The Quest Continues
It’s time for another travel blog. I’m not going to explain my position about travel during the pandemic in this piece. My opinion hasn’t changed since my last travel blog (see this link). However, a new observation I’ll add is that aside from the new federal mask mandate in airports/airlines, there seemed to be far more folks traveling these days.
Judge me all you want for traveling during the pandemic if that what makes you feel better. I’m firm on my position here so you’re not going to have the effect you’re hoping for. For those of you that are concerned about being judged/the “optics” of travel – don’t be. I’m not a subject matter expert in the travel industry so I can’t quote statistics but flights were full and the airports were too. Folks of all shapes and sizes, colors and creeds, ages and abilities, are traveling for recreation/pleasure as you read this.
Alright – enough proselytizing. Like I mentioned above, if you’re interested in a deeper take on travel during the pandemic, tap here. The rest of this blog will cover how the nature of my travels has changed throughout the years, why that’s relevant to you, and the highlights of our most recent adventure.
Adapting to Life’s Little Changes
If you’ve been reading our blogs for awhile, you’re aware of my goal to fish all 50 states before turning 50. Check out this blog if you’re wondering why/how I came up with this goal and how my feelings about it have changed over the years. Or, you can visit this page if you’re interested in knowing where I’ve been.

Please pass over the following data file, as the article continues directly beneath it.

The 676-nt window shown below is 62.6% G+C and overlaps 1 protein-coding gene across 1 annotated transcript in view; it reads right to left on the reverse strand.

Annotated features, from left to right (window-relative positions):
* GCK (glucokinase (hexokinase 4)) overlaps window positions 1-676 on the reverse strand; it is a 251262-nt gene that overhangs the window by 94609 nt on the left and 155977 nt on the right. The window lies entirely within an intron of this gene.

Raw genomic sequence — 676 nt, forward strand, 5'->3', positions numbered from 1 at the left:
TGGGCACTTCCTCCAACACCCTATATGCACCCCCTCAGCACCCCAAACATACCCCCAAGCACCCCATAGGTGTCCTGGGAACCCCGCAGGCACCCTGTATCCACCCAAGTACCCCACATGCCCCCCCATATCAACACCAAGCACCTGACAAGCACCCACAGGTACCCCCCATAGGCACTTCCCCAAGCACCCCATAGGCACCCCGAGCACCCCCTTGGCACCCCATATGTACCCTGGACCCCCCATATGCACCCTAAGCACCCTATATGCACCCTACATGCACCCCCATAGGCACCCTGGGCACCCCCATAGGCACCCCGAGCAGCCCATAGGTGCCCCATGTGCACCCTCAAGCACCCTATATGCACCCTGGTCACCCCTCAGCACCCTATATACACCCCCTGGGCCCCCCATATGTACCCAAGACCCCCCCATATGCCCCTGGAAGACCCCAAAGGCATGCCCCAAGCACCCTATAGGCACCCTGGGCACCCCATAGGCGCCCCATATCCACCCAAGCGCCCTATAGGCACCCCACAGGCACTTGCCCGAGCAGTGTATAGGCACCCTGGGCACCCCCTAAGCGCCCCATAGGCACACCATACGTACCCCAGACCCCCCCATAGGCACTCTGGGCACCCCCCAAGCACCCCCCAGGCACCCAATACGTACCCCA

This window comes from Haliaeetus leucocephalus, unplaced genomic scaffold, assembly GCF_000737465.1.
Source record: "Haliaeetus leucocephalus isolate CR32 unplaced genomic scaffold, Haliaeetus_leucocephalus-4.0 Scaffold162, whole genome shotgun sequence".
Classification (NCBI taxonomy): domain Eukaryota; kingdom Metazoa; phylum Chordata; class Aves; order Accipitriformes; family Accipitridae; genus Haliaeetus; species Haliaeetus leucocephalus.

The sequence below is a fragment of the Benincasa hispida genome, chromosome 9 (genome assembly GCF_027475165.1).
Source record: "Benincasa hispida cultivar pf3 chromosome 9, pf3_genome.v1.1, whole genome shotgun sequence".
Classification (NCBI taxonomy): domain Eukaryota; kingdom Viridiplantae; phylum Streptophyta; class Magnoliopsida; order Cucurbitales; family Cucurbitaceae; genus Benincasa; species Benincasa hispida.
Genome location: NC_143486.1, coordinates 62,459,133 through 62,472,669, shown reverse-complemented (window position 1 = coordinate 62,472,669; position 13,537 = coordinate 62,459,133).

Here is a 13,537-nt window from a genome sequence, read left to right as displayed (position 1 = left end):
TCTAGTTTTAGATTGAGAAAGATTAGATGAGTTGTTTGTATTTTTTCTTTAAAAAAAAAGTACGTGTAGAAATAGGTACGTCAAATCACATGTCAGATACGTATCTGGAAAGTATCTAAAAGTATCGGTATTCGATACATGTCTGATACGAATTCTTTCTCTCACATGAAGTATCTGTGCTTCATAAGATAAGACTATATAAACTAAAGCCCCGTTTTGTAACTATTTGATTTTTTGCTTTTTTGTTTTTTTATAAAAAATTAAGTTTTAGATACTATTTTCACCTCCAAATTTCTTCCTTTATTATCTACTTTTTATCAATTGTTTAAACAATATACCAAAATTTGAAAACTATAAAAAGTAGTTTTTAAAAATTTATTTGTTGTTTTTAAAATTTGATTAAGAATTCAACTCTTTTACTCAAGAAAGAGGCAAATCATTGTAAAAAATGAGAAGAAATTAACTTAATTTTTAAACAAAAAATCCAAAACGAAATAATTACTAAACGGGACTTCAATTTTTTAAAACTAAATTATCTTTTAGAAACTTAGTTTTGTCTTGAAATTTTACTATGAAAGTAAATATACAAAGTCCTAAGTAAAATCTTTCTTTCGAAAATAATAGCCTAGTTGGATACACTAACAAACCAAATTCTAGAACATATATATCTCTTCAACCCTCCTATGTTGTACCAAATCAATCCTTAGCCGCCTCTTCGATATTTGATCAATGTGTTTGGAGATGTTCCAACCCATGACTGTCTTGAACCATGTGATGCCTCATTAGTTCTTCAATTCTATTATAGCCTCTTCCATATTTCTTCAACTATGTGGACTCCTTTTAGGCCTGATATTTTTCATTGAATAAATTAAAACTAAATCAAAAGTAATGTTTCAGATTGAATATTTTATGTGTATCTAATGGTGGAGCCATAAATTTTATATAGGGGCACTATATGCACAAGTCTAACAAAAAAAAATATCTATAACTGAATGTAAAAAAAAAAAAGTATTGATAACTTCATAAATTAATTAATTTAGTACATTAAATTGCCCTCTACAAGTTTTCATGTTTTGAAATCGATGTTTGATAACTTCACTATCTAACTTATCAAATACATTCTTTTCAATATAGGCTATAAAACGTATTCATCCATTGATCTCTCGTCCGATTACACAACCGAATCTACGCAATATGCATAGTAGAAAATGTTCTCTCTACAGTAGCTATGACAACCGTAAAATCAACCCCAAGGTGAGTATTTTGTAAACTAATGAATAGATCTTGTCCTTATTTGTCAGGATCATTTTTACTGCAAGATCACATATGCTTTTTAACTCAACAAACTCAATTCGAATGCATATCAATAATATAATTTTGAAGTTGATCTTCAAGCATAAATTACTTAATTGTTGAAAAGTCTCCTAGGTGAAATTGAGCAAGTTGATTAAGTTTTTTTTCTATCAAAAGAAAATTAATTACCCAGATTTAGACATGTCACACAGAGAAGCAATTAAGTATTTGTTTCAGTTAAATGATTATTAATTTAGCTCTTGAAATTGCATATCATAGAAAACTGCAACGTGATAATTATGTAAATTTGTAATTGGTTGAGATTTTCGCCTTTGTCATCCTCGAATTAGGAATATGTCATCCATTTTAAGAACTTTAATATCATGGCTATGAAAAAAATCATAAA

The biggest change since I embarked on this mission was the birth of my daughter a little over 10 years ago. Since I was in the Marine Corps at the time, she was born into a life where travel was a necessity. Hell – she was born while I was in Afghanistan and lived in 5 homes before turning 5! So yeah, she could/can travel just fine.
The problem was that she was too young to fish…effectively that is. Sure, I took her fishing around Buffalo, NY frequently, but finding a guide service in a new state that could accommodate a very young girl would have been tough.
More Options Opening Up
Up until recently, traveling to fish was something I did alone, with my wife, or with close friends. My daughter was too young to make a family angling adventure work. Nowadays, she has the coordination and listening ability to be able to fish well enough to where I don’t feel like I’m placing a burden on a guide.
My daughter isn’t super interested in fishing so she doesn’t last very long with rod in hand but she’s more than happy to be on a boat all day, chatting up the guides when the action slows down. Works for me! I’ve been pleasantly surprised that it works for the guides too. Check out this blog from last summer for some examples.
I’m taking this time to describe my daughter’s progression because I’m sure many of you are parents with the same concerns when it comes to traveling with family to fish. Sure, every child is different, but I think most people underestimate their child’s resiliency when it comes to experiencing the outdoors and traveling to do so. For the past year, most of your kids have been glued to devices so you’re probably thinking that an angling adventure won’t be stimulating enough to keep them occupied. Think again – it’s exactly what they need and they’ll love it – just like my daughter on our most recent trip.